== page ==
Garrett began purchasing the stock of B&O during a difficult period when the railroad was contending with the completion of the Chesapeake and Ohio Canal paralleling the Potomac River from Georgetown near Washington, D.C. to Cumberland and internal conflicts created by its part private and public ownership. Of the 30 members of the B&O's board of directors, 18 were selected by the State of Maryland and the City of Baltimore. In 1854, the Baltimore City Council extended a five million dollars emergency loan to the struggling railroad's growing construction debt as the line pushed westward over the Appalachian Mountains. With the advent of the economic depression known as the Panic of 1857, money became extremely tight.[3] Brother Henry Garrett had been serving as a B&O director for some time and in 1847, John Work joined him. During the special directors board meeting, well-reported in the local newspaper "The Sun" on November 17, 1858, with extensive debate and controversy between those directors wishing to keep the line in private hands, and those representing the interests of the state and city governments, an election was held. By a vote of 16 to 14, Garrett was elected over incumbent executive Chauncy Brooks of "Cloverdale", who represented the state interests. Following a motion of board member and largest stockholder since 1847, Johns Hopkins, (1795-1873), and chairman of the financial committee, Garrett became the new president of the B&O. Hopkins was a Maryland native, who became a hardware wholesale merchant on South Charles Street and made his substantial fortune in Baltimore. The Garrett Company and the B&O interests also had strong ties to the London-based George Peabody & Company, and through their business interests, financier George Peabody (1795-1869).

The Civil War[edit]

The B&O got an early taste of the Civil War during abolitionist John Brown's raid on the Federal armory in Harper's Ferry, West Virginia (in those days still part of Virginia). Garrett learned that raiders had stopped a train at Harper's Ferry, and sent a telegram to the U.S. Secretary of War.[3] Federal troops with U.S. Marines led by Colonel Robert E. Lee, (U.S. Army), from Arlington House, Virginia across the river from the Capital, were sent to put down the rebellion on a special B&O train. Garrett had previously always considered the B&O to be a "Southern railroad", and had originally pro-South sympathies. However, his business sense, with possibly political and economic acumen (and his anger at seeing Confederates tearing up his railroad) made him side with the Union and the policies of President Abraham Lincoln, and under his direction, the B&O was instrumental in supporting the Federal government, as it was the main rail connection between Washington, D.C. and the northern and western states.[4]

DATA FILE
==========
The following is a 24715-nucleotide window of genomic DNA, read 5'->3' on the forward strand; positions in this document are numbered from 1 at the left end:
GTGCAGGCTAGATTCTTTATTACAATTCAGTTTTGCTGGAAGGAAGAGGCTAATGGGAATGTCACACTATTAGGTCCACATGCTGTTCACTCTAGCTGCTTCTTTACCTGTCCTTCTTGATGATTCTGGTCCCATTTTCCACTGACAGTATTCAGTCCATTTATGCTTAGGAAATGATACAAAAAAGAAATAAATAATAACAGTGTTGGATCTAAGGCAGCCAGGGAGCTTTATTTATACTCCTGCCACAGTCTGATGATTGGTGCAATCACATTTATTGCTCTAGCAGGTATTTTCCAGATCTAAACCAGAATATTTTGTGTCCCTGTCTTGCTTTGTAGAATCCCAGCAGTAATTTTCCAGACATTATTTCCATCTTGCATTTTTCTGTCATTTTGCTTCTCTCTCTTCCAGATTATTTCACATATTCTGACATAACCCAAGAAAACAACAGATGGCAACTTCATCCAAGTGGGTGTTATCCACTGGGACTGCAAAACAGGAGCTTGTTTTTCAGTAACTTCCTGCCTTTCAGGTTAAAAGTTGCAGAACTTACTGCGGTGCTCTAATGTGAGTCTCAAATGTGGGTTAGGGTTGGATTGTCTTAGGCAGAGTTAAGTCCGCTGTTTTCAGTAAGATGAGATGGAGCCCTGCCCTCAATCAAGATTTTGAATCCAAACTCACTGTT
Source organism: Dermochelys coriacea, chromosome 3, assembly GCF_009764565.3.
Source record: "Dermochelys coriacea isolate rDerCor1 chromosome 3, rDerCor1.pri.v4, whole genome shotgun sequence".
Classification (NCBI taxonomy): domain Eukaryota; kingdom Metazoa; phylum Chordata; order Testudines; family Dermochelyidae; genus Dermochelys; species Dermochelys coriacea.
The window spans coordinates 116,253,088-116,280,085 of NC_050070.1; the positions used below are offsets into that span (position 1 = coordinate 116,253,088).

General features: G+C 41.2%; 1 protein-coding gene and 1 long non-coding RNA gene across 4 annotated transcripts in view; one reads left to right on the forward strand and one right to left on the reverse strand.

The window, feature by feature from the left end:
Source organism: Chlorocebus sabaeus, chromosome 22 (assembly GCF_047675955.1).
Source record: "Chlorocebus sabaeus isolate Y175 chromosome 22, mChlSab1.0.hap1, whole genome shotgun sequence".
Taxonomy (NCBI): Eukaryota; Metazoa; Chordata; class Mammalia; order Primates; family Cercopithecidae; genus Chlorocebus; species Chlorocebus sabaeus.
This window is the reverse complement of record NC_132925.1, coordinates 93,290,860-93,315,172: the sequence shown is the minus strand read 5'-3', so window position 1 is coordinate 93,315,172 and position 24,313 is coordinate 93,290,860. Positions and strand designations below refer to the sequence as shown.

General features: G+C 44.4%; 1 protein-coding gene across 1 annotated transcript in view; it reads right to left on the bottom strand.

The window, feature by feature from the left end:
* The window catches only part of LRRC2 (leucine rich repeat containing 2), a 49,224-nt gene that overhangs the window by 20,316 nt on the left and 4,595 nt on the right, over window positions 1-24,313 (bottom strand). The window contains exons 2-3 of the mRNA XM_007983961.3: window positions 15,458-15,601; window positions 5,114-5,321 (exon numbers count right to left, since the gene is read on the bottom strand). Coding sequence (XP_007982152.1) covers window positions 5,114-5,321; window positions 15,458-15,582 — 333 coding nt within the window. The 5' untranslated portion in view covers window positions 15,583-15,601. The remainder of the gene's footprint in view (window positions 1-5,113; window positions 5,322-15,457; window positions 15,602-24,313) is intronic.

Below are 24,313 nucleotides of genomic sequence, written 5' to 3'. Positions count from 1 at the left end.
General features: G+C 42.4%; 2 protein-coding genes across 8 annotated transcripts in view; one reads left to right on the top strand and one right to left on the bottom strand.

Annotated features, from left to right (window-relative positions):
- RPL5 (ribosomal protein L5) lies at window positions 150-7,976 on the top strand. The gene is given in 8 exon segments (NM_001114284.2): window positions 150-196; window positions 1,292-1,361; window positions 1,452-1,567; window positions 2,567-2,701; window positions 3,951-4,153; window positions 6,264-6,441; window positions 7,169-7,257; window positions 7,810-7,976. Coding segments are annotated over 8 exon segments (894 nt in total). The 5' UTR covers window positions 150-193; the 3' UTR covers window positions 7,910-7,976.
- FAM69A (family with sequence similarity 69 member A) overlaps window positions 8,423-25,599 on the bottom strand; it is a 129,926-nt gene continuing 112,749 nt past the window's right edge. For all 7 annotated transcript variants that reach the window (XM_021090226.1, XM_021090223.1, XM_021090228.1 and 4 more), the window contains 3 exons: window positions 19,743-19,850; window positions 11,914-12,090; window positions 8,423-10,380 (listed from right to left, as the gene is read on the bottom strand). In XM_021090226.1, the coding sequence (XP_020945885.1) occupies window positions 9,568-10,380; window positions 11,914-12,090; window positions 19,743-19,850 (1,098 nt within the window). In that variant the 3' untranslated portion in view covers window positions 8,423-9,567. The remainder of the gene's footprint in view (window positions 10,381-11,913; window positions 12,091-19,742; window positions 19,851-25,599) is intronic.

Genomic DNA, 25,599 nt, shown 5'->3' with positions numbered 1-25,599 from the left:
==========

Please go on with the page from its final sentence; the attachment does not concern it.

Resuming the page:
Garrett is particularly remembered for his part in the July 1864 Battle of the Monocacy through Frederick, Maryland, during the third Confederate invasion of the North. Agents of the railroad began reporting Confederate troop movements in western Virginia and its Shenandoah Valley under General Jubal Early eleven days prior to the battle, and Garrett had their intelligence passed to authorities in the U.S. War Department and to Major General Lew Wallace, (later noted author of the historical novel "Ben Hur") who commanded the department that would be responsible for defense of the area. As preparations for the battle progressed, Garrett provided transport for Federal troops and munitions, and on two occasions was contacted directly by President Lincoln for further information. Though Union forces lost this battle, the two-day delay allowed Ulysses S. Grant, was then engaged in the campaign further south against the Confederate capital, Richmond and a siege against nearby Petersburg to detach several Federal regiments from his substantial forces and send them up north on the Chesapeake Bay and Potomac River, to successfully repel the Confederate attack by Gen. Early's corps on Washington at the Battle of Fort Stevens on the northwestern outskirts of the capital two days later, (witnessed by a Presidential visit to the front). After the battle, Lincoln paid tribute to Garrett as "The right arm of the Federal Government in the aid he rendered the authorities in preventing the Confederates from seizing Washington and securing its retention as the Capital of the Loyal States."[5]